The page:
By Tom Travis
Flint Mayor Sheldon Neeley Monday urged residents and businesses “to continue following all recommended precautions against the spread of COVID-19,” following a ruling by the Michigan Supreme Court to overturn Gov. Gretchen Whitmer’s actions to attempt to control COVID-19.
Whitmer’s executive order powers were slashed by the highest court in the State on Friday. The Michigan Supreme Court, which leans Republican, wrote in its remarks in the ruling “We conclude that, the Governor lacked the authority to declare a “state of emergency” or a “state of disaster” under the EMA [Emergency Management Act] after April 30, 2020, on the basis of the COVID-19 pandemic.” [The entire 107 page ruling can be viewed at the bottom of this article.]
Since the decision was handed down, Michigan residents have been scrambling to decipher what this means for the nearly 200 executive orders Gov Whitmer has signed into action since March 2020.
There have been 4,156 confirmed cases of coronavirus in Genesee County — 1,445 of them in Flint (34.8 percent) as of Oct. 5, according to the Genesee County Health Department. Countywide, 281 people have died, according to the health department.
“We must remain steadfastly focused on protecting the safety and wellbeing of our family, friends, customers and community,” Neeley said in a press release issued by the City.
He added, “It remains critically important for all residents of Flint and the State of Michigan to continue wearing masks, adhering to capacity limits, and maintaining social distancing regardless of the status of Gov. Whitmer’s executive orders, said Dr. Lawrence Reynolds, a medical doctor serving as Public Health Advisor to the City of Flint.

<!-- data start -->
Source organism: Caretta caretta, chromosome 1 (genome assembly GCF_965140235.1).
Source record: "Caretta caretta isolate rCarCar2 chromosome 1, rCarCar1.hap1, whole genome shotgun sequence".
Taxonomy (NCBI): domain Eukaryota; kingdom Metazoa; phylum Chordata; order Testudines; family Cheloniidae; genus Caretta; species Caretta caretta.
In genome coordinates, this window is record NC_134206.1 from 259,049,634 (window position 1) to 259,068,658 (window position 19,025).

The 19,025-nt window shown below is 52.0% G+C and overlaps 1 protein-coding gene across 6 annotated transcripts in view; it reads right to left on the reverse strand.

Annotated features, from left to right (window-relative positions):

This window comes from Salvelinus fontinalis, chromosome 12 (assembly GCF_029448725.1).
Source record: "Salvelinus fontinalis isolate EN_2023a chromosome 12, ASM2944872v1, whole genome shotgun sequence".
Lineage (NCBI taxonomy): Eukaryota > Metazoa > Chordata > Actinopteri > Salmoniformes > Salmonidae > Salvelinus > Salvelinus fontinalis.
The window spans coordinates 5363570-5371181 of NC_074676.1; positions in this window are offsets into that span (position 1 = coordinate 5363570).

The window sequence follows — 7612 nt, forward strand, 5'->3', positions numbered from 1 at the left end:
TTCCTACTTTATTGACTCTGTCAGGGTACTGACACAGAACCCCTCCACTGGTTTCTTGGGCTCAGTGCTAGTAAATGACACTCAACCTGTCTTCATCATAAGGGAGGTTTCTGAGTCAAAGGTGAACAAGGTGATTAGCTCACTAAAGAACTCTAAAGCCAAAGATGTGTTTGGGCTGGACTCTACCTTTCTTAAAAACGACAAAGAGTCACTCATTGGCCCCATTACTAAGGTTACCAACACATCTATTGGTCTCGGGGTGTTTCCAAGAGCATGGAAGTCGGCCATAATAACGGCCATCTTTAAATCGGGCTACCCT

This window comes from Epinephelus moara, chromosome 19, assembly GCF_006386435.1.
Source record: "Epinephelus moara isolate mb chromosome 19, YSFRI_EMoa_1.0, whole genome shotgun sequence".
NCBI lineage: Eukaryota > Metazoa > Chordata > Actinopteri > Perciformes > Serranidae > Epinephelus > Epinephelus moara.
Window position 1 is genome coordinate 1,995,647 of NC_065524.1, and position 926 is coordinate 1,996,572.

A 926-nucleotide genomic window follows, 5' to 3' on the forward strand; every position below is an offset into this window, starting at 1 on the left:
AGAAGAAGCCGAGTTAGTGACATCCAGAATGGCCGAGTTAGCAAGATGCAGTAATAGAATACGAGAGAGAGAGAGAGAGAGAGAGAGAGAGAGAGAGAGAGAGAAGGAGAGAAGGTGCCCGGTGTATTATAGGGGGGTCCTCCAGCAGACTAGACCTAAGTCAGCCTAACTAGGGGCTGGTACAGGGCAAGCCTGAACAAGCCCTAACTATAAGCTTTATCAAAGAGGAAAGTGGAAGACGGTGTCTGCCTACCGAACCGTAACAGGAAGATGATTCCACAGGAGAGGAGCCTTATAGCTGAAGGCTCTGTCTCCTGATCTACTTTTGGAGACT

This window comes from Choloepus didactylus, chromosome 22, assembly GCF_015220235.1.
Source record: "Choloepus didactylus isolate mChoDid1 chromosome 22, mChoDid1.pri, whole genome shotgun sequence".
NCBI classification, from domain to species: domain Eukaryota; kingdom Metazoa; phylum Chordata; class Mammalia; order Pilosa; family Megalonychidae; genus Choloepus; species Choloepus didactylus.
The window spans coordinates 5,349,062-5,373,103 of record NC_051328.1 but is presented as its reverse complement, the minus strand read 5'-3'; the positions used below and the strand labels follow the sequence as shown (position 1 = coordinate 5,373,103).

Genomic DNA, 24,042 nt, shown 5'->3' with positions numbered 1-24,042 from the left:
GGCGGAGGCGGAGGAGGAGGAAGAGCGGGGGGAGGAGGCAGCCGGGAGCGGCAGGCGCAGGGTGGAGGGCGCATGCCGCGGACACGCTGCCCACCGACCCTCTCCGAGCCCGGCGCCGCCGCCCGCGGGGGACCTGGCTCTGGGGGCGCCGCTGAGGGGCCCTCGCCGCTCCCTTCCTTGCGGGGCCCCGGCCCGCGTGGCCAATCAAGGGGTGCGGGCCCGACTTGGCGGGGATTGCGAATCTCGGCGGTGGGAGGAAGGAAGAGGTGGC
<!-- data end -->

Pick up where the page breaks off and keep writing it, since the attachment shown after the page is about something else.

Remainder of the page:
“This isn’t about legal requirements; This is about being safe and staying healthy. We must remain steadfastly focused on protecting the safety and wellbeing of our family, friends, customers and community,” Mayor Neeley said. “I ask all Flint residents and businesses for their continued cooperation as we work with the Genesee County Health Department and the state Department of Health and Human Services to determine next steps.”
The press release further stated the State of Michigan has asked the Supreme Court to clarify when the executive orders would be rescinded and asked for a 28-day transition period, which would extend the executive orders to Oct. 30,
Whitmer indicated many regulations will remain in effect because the Department of Health and Human Services also ordered mask use, limits on event sizes, and workplace protections.
The Michigan Supreme Court is made up of seven justices, four of which have connections with Republicans and three that have ties to the Democratic party. The legal battle over the coronavirus ruling centered around two laws, one from 1945 and another from 1976.
The non-profit media outlet Michigan Bridge reported a 1976 law requires legislative approval to extend an emergency beyond 28 days, but Whitmer’s attorneys argue a separate 1945 law gives her broad authority to continue the state of emergency given the coronavirus pandemic.
A Michigan Court of Claims judge and a Court of Appeals panel have so far agreed with the governor’s position, ruling for her in a separate lawsuit filed by the GOP-led Legislature.
The Detroit News Opinion columnist Michael Van Beek reported that in the end all seven Justices agreed that Gov Whitmer acted illegally by continuing a state of emergency without legislative approval.
Medical advisor to the City of Flint, Dr. Lawrence Reynolds, offers advice and guidance
“This is a pandemic. A Supreme Court decision will not protect you. You need to protect yourself and your loved ones by wearing a mask, washing your hands and keeping your distance,” Reynolds said. “All local establishments should continue following the common sense guidelines outlined in these executive orders because these recommendations are in the best interest of their customers and our community — anything less would be unconscionable.”
EVM Managing Editor Tom Travis can be reached at email@example.com